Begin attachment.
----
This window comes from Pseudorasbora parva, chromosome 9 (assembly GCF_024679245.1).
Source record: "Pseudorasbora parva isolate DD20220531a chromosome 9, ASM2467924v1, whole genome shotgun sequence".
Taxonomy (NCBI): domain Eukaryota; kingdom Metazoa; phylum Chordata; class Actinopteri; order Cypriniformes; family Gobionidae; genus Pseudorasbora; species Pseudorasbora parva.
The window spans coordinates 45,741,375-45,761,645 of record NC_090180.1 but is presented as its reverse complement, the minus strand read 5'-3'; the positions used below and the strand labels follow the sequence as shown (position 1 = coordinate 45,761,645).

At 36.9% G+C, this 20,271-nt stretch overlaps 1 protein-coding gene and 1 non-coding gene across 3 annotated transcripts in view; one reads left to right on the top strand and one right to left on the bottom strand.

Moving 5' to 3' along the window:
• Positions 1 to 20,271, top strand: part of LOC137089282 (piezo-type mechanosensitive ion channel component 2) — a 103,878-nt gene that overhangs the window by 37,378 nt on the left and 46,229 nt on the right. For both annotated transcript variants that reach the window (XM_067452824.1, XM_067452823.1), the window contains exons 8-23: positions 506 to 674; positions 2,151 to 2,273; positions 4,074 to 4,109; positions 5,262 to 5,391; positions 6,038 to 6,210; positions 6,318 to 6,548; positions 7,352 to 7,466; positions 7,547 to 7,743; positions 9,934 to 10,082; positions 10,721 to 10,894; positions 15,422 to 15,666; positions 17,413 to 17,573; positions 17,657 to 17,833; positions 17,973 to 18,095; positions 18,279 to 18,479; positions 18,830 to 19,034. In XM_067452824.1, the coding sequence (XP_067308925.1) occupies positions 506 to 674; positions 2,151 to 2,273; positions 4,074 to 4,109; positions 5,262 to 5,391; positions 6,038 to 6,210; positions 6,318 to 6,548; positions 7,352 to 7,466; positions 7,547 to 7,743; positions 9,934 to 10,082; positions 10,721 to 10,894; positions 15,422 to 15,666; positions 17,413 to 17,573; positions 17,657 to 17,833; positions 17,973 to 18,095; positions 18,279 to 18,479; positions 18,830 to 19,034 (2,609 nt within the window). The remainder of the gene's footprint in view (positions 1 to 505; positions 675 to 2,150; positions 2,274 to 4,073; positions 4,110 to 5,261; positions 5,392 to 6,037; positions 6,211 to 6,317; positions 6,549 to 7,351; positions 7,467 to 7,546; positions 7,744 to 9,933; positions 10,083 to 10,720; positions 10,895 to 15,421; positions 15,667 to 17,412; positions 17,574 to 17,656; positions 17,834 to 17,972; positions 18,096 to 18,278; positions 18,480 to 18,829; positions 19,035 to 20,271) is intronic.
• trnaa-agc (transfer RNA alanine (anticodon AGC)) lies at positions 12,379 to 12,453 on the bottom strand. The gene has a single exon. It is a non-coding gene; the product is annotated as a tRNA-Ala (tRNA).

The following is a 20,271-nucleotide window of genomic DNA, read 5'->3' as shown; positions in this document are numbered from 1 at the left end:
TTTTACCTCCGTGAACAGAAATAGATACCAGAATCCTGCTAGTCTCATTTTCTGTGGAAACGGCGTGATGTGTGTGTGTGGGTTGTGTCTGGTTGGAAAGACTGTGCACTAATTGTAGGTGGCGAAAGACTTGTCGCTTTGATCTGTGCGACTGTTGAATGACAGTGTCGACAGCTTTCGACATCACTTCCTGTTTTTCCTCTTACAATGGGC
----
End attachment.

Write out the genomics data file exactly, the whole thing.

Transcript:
This window comes from Pseudorasbora parva, chromosome 9 (assembly GCF_024679245.1).
Source record: "Pseudorasbora parva isolate DD20220531a chromosome 9, ASM2467924v1, whole genome shotgun sequence".
Taxonomy (NCBI): domain Eukaryota; kingdom Metazoa; phylum Chordata; class Actinopteri; order Cypriniformes; family Gobionidae; genus Pseudorasbora; species Pseudorasbora parva.
The window spans coordinates 45,741,375-45,761,645 of record NC_090180.1 but is presented as its reverse complement, the minus strand read 5'-3'; the positions used below and the strand labels follow the sequence as shown (position 1 = coordinate 45,761,645).

At 36.9% G+C, this 20,271-nt stretch overlaps 1 protein-coding gene and 1 non-coding gene across 3 annotated transcripts in view; one reads left to right on the top strand and one right to left on the bottom strand.

Moving 5' to 3' along the window:
• Positions 1 to 20,271, top strand: part of LOC137089282 (piezo-type mechanosensitive ion channel component 2) — a 103,878-nt gene that overhangs the window by 37,378 nt on the left and 46,229 nt on the right. For both annotated transcript variants that reach the window (XM_067452824.1, XM_067452823.1), the window contains exons 8-23: positions 506 to 674; positions 2,151 to 2,273; positions 4,074 to 4,109; positions 5,262 to 5,391; positions 6,038 to 6,210; positions 6,318 to 6,548; positions 7,352 to 7,466; positions 7,547 to 7,743; positions 9,934 to 10,082; positions 10,721 to 10,894; positions 15,422 to 15,666; positions 17,413 to 17,573; positions 17,657 to 17,833; positions 17,973 to 18,095; positions 18,279 to 18,479; positions 18,830 to 19,034. In XM_067452824.1, the coding sequence (XP_067308925.1) occupies positions 506 to 674; positions 2,151 to 2,273; positions 4,074 to 4,109; positions 5,262 to 5,391; positions 6,038 to 6,210; positions 6,318 to 6,548; positions 7,352 to 7,466; positions 7,547 to 7,743; positions 9,934 to 10,082; positions 10,721 to 10,894; positions 15,422 to 15,666; positions 17,413 to 17,573; positions 17,657 to 17,833; positions 17,973 to 18,095; positions 18,279 to 18,479; positions 18,830 to 19,034 (2,609 nt within the window). The remainder of the gene's footprint in view (positions 1 to 505; positions 675 to 2,150; positions 2,274 to 4,073; positions 4,110 to 5,261; positions 5,392 to 6,037; positions 6,211 to 6,317; positions 6,549 to 7,351; positions 7,467 to 7,546; positions 7,744 to 9,933; positions 10,083 to 10,720; positions 10,895 to 15,421; positions 15,667 to 17,412; positions 17,574 to 17,656; positions 17,834 to 17,972; positions 18,096 to 18,278; positions 18,480 to 18,829; positions 19,035 to 20,271) is intronic.
• trnaa-agc (transfer RNA alanine (anticodon AGC)) lies at positions 12,379 to 12,453 on the bottom strand. The gene has a single exon. It is a non-coding gene; the product is annotated as a tRNA-Ala (tRNA).

The following is a 20,271-nucleotide window of genomic DNA, read 5'->3' as shown; positions in this document are numbered from 1 at the left end:
TTTTACCTCCGTGAACAGAAATAGATACCAGAATCCTGCTAGTCTCATTTTCTGTGGAAACGGCGTGATGTGTGTGTGTGGGTTGTGTCTGGTTGGAAAGACTGTGCACTAATTGTAGGTGGCGAAAGACTTGTCGCTTTGATCTGTGCGACTGTTGAATGACAGTGTCGACAGCTTTCGACATCACTTCCTGTTTTTCCTCTTACAATGGGC